The ballot initiative signature deadline was July 8 in Oregon. Lift Every Voice Oregon, the campaign behind an initiative related to firearm regulation, filed 159,565 signatures with the secretary of state.
The initiative would enact a law outlining a procedure to apply for a permit to purchase a firearm. Permits would be issued by local law enforcement. Applicants would need to pay a fee, submit a photo ID, be fingerprinted, complete approved safety training, pass a criminal background check, and not be prohibited from possessing firearms. Law enforcement would be able to deny a permit to an applicant believed to be a danger to oneself or others. The initiative would also criminalize the manufacture, importation, possession, use, purchase, sale, or otherwise transferring of ammunition magazines capable of holding more than 10 rounds.
In Oregon, the number of signatures required to qualify an initiated state statute for the ballot is equal to 6% of the votes cast for governor in the most recent gubernatorial election, which equals 112,020 signatures.
The campaign filed the initiative on April 29, 2021. On November 12, 2021, the initiative was cleared for signature gathering. Rev. Mark Knutson, chief petitioner and pastor at Augustana Lutheran Church in Portland, said, “I hope it shows how residents in a state can come together from many directions and address the public health crisis of gun violence with common sense and well-put-together legislation. I hope that people are inspired to say: We can do this.” The initiative has received support from the Oregon Progressive Party, League of Women Voters of Oregon, and Oregon Alliance for Gun Safety.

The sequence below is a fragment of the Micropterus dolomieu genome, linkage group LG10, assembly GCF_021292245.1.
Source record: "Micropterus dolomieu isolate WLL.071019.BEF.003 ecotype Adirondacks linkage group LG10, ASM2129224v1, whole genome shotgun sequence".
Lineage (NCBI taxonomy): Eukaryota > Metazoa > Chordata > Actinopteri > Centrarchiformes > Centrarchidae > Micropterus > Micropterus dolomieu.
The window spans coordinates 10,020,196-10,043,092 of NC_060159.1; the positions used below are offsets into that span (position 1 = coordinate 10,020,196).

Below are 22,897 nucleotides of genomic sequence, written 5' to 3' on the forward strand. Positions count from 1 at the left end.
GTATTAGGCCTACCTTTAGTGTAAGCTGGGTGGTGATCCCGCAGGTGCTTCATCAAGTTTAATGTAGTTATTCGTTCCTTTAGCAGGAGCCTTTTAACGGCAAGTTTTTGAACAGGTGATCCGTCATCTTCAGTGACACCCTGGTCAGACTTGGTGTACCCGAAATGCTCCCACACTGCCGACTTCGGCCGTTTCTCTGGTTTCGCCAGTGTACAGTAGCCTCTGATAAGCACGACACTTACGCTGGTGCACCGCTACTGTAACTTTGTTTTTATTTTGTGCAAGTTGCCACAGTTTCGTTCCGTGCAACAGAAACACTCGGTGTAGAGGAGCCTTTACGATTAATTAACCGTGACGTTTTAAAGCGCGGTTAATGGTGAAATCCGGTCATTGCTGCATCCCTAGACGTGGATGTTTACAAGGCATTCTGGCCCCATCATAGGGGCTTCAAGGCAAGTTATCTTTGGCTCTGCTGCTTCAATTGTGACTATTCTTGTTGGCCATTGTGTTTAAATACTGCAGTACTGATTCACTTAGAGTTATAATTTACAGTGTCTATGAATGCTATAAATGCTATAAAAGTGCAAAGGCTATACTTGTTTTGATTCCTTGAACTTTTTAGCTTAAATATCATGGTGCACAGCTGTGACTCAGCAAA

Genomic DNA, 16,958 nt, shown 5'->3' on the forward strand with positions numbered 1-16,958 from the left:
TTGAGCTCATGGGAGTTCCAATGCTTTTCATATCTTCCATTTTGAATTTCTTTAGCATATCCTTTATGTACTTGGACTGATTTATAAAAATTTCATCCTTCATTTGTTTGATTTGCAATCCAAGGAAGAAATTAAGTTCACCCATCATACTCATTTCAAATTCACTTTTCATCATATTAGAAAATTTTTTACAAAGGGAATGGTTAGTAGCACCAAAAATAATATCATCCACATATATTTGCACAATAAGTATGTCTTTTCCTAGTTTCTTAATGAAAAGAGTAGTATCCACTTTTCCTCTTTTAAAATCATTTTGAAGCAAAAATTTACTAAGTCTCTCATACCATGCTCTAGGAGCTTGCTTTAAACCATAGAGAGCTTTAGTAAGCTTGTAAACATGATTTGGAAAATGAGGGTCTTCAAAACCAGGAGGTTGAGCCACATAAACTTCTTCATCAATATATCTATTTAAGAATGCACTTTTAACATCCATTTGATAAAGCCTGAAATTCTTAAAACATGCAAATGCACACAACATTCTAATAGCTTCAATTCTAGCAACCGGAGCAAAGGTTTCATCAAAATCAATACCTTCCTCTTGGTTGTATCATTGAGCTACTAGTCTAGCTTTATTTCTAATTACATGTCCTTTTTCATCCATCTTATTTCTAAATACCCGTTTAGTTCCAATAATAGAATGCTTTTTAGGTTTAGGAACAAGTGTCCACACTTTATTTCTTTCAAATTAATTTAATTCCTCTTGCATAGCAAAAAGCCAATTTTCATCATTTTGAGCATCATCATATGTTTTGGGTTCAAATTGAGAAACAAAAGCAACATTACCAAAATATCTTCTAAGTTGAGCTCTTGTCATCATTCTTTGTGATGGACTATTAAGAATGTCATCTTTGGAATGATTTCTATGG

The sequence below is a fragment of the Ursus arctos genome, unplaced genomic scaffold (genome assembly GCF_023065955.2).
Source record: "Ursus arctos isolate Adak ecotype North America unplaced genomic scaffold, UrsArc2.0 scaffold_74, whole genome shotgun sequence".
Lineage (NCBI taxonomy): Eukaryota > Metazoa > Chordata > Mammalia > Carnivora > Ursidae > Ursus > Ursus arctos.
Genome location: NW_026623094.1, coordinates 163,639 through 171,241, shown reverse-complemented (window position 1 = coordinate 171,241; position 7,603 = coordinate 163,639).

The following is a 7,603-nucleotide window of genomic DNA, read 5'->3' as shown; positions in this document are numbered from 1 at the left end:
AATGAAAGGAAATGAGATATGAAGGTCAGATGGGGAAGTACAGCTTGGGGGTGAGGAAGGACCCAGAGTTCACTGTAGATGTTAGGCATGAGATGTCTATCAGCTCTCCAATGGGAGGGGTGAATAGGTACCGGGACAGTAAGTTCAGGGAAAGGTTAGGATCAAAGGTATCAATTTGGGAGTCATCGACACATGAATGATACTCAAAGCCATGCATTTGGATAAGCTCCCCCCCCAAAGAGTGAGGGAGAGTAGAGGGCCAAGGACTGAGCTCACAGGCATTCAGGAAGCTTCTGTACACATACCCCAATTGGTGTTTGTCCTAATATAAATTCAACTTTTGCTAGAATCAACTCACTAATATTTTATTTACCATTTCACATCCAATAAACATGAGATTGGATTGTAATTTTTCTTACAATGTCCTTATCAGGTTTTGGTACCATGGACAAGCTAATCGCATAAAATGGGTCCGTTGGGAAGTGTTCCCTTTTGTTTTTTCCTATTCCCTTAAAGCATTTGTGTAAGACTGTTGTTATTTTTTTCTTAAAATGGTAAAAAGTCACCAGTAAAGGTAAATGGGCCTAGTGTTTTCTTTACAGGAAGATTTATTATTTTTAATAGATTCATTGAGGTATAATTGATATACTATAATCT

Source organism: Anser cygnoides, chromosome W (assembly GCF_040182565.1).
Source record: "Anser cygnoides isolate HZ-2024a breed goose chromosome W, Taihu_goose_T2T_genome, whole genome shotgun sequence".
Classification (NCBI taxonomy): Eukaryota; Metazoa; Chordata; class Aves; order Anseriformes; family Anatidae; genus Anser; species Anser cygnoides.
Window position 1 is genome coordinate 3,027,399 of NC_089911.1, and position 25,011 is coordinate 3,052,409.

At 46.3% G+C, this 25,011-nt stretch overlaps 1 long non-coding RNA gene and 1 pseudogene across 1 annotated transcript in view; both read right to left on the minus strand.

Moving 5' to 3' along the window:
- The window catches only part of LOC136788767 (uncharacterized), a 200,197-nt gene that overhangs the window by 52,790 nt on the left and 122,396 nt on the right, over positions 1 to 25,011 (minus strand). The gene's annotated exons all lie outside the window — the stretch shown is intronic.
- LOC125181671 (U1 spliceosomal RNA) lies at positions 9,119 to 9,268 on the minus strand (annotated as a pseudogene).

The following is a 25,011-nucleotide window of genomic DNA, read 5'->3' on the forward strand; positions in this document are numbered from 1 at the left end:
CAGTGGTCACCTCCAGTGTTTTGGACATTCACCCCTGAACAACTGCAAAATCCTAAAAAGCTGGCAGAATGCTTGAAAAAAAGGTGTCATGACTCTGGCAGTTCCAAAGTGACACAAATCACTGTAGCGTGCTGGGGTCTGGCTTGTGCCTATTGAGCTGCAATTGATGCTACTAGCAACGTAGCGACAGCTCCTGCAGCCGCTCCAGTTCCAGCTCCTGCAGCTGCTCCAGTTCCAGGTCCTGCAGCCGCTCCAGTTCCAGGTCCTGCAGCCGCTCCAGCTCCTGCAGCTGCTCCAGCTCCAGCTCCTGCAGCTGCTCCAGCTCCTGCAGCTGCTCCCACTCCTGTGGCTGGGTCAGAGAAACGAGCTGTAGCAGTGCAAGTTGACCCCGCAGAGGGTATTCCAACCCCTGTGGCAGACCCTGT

Kevin Starrett, executive director of the Oregon Firearms Federation, said, “Where do you suppose all the smaller towns who rely on private gun clubs for training are going to go for the live fire portion of the class? How often will they provide it? What costs will be created? How do those increased costs and barriers affect Black folks in inner-city Portland?”
Oregon voters will decide on three other ballot measures in November, including an initiative that qualified for the ballot on July 5. The initiative would disqualify state legislators from re-election for unexcused legislative absenteeism, such as walkouts. The Oregon State Legislature voted to refer an amendment that would add “affordable health care as a fundamental right” to the Oregon Constitution and an amendment that would repeal language allowing slavery or involuntary servitude as criminal punishment.
Between 1985 and 2020, Oregon voters decided on 275 ballot measures, approving 131 measures and rejecting 144.